# Measuring Inequality

## Introduction

Economic inequality is a defining issue of our time. To understand inequality, we need a way of quantifying and tracking it. How should inequality be measured?

A useful measure of inequality should allow us to answer questions like:

- Does Australia have more inequality than India?
- Does Germany today have more or less inequality than West Germany did before unification?
- Has inequality in the United States risen or fallen since 2000?

To answer these questions, we need to compare inequality across time and space, as well as between societies with different population sizes and levels of prosperity.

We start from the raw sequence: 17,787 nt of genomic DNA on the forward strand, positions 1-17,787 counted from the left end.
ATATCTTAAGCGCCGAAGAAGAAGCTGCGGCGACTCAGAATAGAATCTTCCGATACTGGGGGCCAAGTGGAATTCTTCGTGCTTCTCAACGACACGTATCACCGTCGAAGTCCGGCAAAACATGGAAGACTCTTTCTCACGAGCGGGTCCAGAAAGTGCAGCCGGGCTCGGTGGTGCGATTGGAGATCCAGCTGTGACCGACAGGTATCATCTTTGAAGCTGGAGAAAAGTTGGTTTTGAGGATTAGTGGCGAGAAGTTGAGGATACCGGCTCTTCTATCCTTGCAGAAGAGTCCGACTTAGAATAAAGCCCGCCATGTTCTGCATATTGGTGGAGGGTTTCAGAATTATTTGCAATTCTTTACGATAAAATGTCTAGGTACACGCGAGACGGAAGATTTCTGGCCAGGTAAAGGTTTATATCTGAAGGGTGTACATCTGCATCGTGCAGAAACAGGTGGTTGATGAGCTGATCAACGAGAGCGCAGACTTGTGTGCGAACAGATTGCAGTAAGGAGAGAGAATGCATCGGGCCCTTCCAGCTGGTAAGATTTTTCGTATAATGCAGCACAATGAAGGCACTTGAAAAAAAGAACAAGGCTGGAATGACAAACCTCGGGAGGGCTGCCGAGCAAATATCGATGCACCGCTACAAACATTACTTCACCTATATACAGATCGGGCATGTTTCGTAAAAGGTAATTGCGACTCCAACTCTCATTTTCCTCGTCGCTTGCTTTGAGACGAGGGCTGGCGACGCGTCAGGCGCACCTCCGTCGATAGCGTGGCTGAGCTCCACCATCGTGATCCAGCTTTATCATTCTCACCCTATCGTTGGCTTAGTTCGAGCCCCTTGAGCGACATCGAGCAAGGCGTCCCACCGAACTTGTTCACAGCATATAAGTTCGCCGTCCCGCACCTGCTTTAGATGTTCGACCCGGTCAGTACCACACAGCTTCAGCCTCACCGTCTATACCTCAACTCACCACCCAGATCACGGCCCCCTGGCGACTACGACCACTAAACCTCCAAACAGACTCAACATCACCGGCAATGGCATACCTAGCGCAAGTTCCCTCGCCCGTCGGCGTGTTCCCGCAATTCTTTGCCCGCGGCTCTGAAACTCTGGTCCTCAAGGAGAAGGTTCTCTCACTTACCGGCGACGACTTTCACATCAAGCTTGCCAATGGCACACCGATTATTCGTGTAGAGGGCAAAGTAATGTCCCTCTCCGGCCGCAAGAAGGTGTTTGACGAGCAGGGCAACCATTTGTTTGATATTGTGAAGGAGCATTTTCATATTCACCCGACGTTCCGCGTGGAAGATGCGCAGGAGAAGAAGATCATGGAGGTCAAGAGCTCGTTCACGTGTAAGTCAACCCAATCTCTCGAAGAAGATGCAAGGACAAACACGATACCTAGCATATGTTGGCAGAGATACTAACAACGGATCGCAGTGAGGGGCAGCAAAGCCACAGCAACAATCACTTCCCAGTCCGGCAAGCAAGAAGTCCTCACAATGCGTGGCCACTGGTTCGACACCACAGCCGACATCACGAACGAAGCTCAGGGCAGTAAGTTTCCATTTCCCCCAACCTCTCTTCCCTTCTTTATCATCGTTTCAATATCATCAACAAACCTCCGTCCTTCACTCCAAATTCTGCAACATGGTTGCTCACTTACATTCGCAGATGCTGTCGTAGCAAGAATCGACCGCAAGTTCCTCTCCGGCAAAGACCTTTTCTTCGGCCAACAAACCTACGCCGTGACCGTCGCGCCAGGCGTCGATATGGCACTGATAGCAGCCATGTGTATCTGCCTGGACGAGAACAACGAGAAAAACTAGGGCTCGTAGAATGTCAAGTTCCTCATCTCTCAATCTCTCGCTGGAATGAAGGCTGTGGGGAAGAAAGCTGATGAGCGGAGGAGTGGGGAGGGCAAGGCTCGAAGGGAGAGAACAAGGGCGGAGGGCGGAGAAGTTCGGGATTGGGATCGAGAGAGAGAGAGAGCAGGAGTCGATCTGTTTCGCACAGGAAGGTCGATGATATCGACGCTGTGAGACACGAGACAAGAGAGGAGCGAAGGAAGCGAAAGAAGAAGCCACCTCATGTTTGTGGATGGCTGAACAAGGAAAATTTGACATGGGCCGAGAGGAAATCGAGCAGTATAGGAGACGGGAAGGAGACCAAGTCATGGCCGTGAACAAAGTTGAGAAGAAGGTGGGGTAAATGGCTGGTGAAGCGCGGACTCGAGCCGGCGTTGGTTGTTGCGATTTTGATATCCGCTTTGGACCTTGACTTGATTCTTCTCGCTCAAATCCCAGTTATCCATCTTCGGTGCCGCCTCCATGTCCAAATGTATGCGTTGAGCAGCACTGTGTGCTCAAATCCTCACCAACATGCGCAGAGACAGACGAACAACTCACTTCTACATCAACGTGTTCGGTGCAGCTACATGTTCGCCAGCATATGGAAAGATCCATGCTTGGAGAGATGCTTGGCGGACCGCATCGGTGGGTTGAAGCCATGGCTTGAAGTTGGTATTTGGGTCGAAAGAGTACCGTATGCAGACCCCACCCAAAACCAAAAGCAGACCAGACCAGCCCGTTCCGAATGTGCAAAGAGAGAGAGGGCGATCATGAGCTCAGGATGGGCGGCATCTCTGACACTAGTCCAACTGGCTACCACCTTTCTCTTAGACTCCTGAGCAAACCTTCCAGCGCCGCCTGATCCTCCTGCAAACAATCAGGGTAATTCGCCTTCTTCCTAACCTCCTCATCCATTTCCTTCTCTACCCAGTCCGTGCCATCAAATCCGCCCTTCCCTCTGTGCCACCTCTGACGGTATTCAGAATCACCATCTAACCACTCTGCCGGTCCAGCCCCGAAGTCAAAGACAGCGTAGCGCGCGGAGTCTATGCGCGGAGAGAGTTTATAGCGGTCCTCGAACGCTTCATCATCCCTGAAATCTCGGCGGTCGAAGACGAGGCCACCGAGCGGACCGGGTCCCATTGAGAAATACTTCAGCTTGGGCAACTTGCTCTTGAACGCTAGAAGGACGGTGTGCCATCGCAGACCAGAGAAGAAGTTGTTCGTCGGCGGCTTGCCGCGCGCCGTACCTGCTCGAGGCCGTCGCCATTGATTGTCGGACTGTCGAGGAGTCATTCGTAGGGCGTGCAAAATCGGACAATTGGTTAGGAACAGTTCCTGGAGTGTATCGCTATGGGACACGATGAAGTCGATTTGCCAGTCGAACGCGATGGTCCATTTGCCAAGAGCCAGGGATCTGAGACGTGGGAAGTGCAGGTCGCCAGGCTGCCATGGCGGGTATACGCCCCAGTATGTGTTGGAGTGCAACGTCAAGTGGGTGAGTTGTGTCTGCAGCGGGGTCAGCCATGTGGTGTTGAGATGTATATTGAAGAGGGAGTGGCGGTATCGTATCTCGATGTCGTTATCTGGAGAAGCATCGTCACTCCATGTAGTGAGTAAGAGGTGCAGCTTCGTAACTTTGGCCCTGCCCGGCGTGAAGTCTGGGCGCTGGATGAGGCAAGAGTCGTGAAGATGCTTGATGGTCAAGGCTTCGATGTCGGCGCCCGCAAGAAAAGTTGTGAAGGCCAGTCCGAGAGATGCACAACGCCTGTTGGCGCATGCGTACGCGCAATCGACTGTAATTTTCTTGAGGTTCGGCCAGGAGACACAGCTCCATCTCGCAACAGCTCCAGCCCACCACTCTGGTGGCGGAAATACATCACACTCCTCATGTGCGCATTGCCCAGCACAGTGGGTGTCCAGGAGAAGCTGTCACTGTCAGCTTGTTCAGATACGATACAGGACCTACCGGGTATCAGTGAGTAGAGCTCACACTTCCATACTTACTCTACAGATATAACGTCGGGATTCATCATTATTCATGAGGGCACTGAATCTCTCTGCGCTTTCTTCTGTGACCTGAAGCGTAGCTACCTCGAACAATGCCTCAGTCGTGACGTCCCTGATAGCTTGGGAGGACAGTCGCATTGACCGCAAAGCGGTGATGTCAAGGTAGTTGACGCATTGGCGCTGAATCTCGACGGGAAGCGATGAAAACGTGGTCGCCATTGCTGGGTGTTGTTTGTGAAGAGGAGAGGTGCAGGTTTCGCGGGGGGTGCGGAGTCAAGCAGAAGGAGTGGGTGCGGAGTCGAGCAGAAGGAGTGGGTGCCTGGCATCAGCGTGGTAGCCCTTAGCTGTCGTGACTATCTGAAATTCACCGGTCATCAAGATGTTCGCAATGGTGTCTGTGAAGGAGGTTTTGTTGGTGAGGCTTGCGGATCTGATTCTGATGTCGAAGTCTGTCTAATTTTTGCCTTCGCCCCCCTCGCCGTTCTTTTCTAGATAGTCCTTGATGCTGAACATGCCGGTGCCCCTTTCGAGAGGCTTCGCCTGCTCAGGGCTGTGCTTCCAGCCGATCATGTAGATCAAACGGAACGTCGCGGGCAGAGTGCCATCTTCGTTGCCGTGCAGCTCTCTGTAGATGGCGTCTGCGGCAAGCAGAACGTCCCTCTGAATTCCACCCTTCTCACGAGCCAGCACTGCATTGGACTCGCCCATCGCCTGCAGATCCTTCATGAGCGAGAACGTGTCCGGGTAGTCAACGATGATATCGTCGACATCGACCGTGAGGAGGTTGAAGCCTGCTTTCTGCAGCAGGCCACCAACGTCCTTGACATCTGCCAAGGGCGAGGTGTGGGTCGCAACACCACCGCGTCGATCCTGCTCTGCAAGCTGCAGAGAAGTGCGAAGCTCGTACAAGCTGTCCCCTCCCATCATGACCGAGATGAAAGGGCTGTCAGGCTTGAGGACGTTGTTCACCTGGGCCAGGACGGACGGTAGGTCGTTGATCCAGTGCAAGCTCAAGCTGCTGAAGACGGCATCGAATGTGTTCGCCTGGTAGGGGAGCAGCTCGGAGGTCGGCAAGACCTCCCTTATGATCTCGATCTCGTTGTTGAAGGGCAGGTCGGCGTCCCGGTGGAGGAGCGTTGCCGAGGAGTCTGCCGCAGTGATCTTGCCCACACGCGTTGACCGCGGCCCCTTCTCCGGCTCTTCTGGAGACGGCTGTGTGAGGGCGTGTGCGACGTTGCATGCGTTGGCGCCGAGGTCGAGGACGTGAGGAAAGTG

There are two approaches we could take to do this. We could list the properties that we believe a sensible inequality measure should satisfy, and then look for a measure that satisfies these. This is called the axiomatic approach. Alternatively, we could use a measure that seems appropriate to us and then verify that it produces comparisons that match our intuition of how inequality should look.

Sometimes, these two approaches lead us to the same measure, as we shall see in this module.